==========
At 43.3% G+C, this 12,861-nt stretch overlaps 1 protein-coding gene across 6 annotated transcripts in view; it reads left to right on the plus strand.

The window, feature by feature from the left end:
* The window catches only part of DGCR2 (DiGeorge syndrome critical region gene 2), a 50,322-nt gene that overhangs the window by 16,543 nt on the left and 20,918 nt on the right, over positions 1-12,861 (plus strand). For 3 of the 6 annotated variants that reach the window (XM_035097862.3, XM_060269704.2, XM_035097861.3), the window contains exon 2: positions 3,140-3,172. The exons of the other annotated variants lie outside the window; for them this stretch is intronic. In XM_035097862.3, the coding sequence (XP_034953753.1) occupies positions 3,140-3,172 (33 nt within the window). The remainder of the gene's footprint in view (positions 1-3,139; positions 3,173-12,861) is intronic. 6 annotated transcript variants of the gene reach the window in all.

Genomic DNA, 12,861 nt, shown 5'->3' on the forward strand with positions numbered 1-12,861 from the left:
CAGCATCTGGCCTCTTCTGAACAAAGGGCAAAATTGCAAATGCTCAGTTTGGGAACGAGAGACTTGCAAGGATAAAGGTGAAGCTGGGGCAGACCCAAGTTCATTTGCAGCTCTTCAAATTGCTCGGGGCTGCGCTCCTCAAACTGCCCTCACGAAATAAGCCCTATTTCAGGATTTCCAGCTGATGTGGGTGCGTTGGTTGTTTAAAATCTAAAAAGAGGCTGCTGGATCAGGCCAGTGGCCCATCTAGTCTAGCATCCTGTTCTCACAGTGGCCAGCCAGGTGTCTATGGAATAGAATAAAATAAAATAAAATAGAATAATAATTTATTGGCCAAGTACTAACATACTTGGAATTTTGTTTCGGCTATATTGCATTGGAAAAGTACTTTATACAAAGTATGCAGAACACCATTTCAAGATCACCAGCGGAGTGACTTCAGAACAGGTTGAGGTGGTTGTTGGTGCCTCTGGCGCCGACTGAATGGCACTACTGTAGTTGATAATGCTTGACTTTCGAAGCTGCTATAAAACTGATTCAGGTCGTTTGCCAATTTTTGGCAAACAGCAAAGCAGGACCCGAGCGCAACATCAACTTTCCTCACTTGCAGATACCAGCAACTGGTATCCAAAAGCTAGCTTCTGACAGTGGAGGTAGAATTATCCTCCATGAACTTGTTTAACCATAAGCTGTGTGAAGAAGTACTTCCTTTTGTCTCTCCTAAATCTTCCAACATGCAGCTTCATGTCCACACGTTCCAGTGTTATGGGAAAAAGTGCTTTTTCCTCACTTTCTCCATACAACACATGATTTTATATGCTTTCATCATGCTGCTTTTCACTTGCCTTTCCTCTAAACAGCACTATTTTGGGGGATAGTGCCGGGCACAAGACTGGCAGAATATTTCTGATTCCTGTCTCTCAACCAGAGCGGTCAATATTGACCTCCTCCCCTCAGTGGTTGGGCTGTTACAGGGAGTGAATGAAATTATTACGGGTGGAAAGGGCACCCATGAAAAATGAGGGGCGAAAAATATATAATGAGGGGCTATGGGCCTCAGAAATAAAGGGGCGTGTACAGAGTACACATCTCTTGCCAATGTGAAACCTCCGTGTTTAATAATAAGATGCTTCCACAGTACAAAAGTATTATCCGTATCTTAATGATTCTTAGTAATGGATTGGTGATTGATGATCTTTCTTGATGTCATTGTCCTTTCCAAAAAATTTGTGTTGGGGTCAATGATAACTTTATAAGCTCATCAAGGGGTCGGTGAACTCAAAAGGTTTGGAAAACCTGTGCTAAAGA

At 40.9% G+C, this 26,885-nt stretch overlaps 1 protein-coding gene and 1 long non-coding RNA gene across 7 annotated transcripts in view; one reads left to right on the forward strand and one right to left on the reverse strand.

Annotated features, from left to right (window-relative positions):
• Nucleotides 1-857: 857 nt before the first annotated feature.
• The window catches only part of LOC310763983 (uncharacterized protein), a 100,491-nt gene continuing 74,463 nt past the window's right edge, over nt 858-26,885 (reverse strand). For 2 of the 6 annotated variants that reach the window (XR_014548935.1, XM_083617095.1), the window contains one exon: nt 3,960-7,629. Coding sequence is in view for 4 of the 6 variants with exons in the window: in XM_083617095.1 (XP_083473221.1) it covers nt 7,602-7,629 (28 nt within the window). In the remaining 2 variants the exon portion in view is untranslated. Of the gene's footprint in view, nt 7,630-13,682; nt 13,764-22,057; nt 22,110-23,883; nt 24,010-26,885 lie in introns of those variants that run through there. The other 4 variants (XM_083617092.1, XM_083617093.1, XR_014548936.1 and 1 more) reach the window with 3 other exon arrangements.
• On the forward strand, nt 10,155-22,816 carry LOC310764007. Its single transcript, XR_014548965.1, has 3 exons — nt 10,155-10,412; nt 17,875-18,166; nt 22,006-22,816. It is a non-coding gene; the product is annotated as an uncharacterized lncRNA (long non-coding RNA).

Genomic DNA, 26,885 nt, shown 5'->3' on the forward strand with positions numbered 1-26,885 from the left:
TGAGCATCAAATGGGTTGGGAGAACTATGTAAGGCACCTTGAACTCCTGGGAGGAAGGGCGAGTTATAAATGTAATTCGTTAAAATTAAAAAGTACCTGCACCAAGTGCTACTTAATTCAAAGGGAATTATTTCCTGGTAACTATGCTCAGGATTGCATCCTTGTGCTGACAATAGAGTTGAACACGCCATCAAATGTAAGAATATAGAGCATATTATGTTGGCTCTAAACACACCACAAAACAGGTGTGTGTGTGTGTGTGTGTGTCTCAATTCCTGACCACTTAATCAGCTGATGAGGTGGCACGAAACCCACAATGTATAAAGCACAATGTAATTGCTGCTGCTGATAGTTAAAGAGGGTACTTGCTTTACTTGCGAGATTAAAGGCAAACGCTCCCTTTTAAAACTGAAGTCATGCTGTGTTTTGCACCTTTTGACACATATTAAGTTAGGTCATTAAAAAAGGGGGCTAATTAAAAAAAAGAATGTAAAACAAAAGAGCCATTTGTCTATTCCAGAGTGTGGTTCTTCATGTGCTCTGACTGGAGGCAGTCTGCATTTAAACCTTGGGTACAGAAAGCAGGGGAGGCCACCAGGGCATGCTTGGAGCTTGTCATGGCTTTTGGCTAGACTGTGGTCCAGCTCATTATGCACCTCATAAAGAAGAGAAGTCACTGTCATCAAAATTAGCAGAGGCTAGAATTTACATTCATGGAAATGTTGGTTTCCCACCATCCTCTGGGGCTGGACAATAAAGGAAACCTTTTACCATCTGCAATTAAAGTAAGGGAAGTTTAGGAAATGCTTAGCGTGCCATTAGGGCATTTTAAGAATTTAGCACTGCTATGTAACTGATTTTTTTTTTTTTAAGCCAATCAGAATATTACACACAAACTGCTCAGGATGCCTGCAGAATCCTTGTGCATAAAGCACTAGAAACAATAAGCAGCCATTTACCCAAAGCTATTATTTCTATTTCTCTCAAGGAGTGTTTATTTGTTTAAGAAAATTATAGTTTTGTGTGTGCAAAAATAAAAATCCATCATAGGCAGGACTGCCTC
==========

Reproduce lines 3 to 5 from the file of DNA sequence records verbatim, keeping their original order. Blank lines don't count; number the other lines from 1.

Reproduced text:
* The window catches only part of DGCR2 (DiGeorge syndrome critical region gene 2), a 50,322-nt gene that overhangs the window by 16,543 nt on the left and 20,918 nt on the right, over positions 1-12,861 (plus strand). For 3 of the 6 annotated variants that reach the window (XM_035097862.3, XM_060269704.2, XM_035097861.3), the window contains exon 2: positions 3,140-3,172. The exons of the other annotated variants lie outside the window; for them this stretch is intronic. In XM_035097862.3, the coding sequence (XP_034953753.1) occupies positions 3,140-3,172 (33 nt within the window). The remainder of the gene's footprint in view (positions 1-3,139; positions 3,173-12,861) is intronic. 6 annotated transcript variants of the gene reach the window in all.

Genomic DNA, 12,861 nt, shown 5'->3' on the forward strand with positions numbered 1-12,861 from the left:
CAGCATCTGGCCTCTTCTGAACAAAGGGCAAAATTGCAAATGCTCAGTTTGGGAACGAGAGACTTGCAAGGATAAAGGTGAAGCTGGGGCAGACCCAAGTTCATTTGCAGCTCTTCAAATTGCTCGGGGCTGCGCTCCTCAAACTGCCCTCACGAAATAAGCCCTATTTCAGGATTTCCAGCTGATGTGGGTGCGTTGGTTGTTTAAAATCTAAAAAGAGGCTGCTGGATCAGGCCAGTGGCCCATCTAGTCTAGCATCCTGTTCTCACAGTGGCCAGCCAGGTGTCTATGGAATAGAATAAAATAAAATAAAATAGAATAATAATTTATTGGCCAAGTACTAACATACTTGGAATTTTGTTTCGGCTATATTGCATTGGAAAAGTACTTTATACAAAGTATGCAGAACACCATTTCAAGATCACCAGCGGAGTGACTTCAGAACAGGTTGAGGTGGTTGTTGGTGCCTCTGGCGCCGACTGAATGGCACTACTGTAGTTGATAATGCTTGACTTTCGAAGCTGCTATAAAACTGATTCAGGTCGTTTGCCAATTTTTGGCAAACAGCAAAGCAGGACCCGAGCGCAACATCAACTTTCCTCACTTGCAGATACCAGCAACTGGTATCCAAAAGCTAGCTTCTGACAGTGGAGGTAGAATTATCCTCCATGAACTTGTTTAACCATAAGCTGTGTGAAGAAGTACTTCCTTTTGTCTCTCCTAAATCTTCCAACATGCAGCTTCATGTCCACACGTTCCAGTGTTATGGGAAAAAGTGCTTTTTCCTCACTTTCTCCATACAACACATGATTTTATATGCTTTCATCATGCTGCTTTTCACTTGCCTTTCCTCTAAACAGCACTATTTTGGGGGATAGTGCCGGGCACAAGACTGGCAGAATATTTCTGATTCCTGTCTCTCAACCAGAGCGGTCAATATTGACCTCCTCCCCTCAGTGGTTGGGCTGTTACAGGGAGTGAATGAAATTATTACGGGTGGAAAGGGCACCCATGAAAAATGAGGGGCGAAAAATATATAATGAGGGGCTATGGGCCTCAGAAATAAAGGGGCGTGTACAGAGTACACATCTCTTGCCAATGTGAAACCTCCGTGTTTAATAATAAGATGCTTCCACAGTACAAAAGTATTATCCGTATCTTAATGATTCTTAGTAATGGATTGGTGATTGATGATCTTTCTTGATGTCATTGTCCTTTCCAAAAAATTTGTGTTGGGGTCAATGATAACTTTATAAGCTCATCAAGGGGTCGGTGAACTCAAAAGGTTTGGAAAACCTGTGCTAAAGA